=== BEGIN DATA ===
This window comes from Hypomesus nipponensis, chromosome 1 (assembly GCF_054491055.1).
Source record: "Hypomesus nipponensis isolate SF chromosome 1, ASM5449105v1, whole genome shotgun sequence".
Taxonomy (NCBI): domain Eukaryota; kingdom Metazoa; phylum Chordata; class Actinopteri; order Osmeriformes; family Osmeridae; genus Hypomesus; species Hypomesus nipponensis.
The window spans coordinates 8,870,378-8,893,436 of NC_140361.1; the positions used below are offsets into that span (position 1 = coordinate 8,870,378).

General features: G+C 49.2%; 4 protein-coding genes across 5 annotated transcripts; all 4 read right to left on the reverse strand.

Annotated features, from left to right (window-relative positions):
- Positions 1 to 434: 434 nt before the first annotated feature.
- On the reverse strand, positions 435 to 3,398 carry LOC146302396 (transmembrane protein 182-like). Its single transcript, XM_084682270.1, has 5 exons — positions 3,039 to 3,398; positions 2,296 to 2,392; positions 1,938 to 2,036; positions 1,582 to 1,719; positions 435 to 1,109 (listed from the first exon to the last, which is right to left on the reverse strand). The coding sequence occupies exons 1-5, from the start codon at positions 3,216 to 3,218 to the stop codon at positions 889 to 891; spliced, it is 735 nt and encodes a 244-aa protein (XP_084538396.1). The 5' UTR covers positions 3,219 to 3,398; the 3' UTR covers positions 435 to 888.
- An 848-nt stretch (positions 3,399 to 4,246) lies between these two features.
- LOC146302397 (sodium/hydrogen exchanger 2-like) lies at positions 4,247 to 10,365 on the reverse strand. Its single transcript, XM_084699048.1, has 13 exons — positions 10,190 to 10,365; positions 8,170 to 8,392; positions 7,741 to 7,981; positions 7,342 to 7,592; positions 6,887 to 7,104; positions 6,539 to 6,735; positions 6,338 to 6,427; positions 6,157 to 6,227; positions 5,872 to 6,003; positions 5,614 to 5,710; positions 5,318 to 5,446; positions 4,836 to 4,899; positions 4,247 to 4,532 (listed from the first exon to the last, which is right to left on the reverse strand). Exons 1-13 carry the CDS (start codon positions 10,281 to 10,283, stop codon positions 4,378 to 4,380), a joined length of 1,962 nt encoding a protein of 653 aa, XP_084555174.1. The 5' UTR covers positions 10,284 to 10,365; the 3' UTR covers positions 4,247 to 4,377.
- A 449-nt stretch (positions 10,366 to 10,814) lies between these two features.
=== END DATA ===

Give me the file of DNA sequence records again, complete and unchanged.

This window comes from Hypomesus nipponensis, chromosome 1 (assembly GCF_054491055.1).
Source record: "Hypomesus nipponensis isolate SF chromosome 1, ASM5449105v1, whole genome shotgun sequence".
Taxonomy (NCBI): domain Eukaryota; kingdom Metazoa; phylum Chordata; class Actinopteri; order Osmeriformes; family Osmeridae; genus Hypomesus; species Hypomesus nipponensis.
The window spans coordinates 8,870,378-8,893,436 of NC_140361.1; the positions used below are offsets into that span (position 1 = coordinate 8,870,378).

General features: G+C 49.2%; 4 protein-coding genes across 5 annotated transcripts; all 4 read right to left on the reverse strand.

Annotated features, from left to right (window-relative positions):
- Positions 1 to 434: 434 nt before the first annotated feature.
- On the reverse strand, positions 435 to 3,398 carry LOC146302396 (transmembrane protein 182-like). Its single transcript, XM_084682270.1, has 5 exons — positions 3,039 to 3,398; positions 2,296 to 2,392; positions 1,938 to 2,036; positions 1,582 to 1,719; positions 435 to 1,109 (listed from the first exon to the last, which is right to left on the reverse strand). The coding sequence occupies exons 1-5, from the start codon at positions 3,216 to 3,218 to the stop codon at positions 889 to 891; spliced, it is 735 nt and encodes a 244-aa protein (XP_084538396.1). The 5' UTR covers positions 3,219 to 3,398; the 3' UTR covers positions 435 to 888.
- An 848-nt stretch (positions 3,399 to 4,246) lies between these two features.
- LOC146302397 (sodium/hydrogen exchanger 2-like) lies at positions 4,247 to 10,365 on the reverse strand. Its single transcript, XM_084699048.1, has 13 exons — positions 10,190 to 10,365; positions 8,170 to 8,392; positions 7,741 to 7,981; positions 7,342 to 7,592; positions 6,887 to 7,104; positions 6,539 to 6,735; positions 6,338 to 6,427; positions 6,157 to 6,227; positions 5,872 to 6,003; positions 5,614 to 5,710; positions 5,318 to 5,446; positions 4,836 to 4,899; positions 4,247 to 4,532 (listed from the first exon to the last, which is right to left on the reverse strand). Exons 1-13 carry the CDS (start codon positions 10,281 to 10,283, stop codon positions 4,378 to 4,380), a joined length of 1,962 nt encoding a protein of 653 aa, XP_084555174.1. The 5' UTR covers positions 10,284 to 10,365; the 3' UTR covers positions 4,247 to 4,377.
- A 449-nt stretch (positions 10,366 to 10,814) lies between these two features.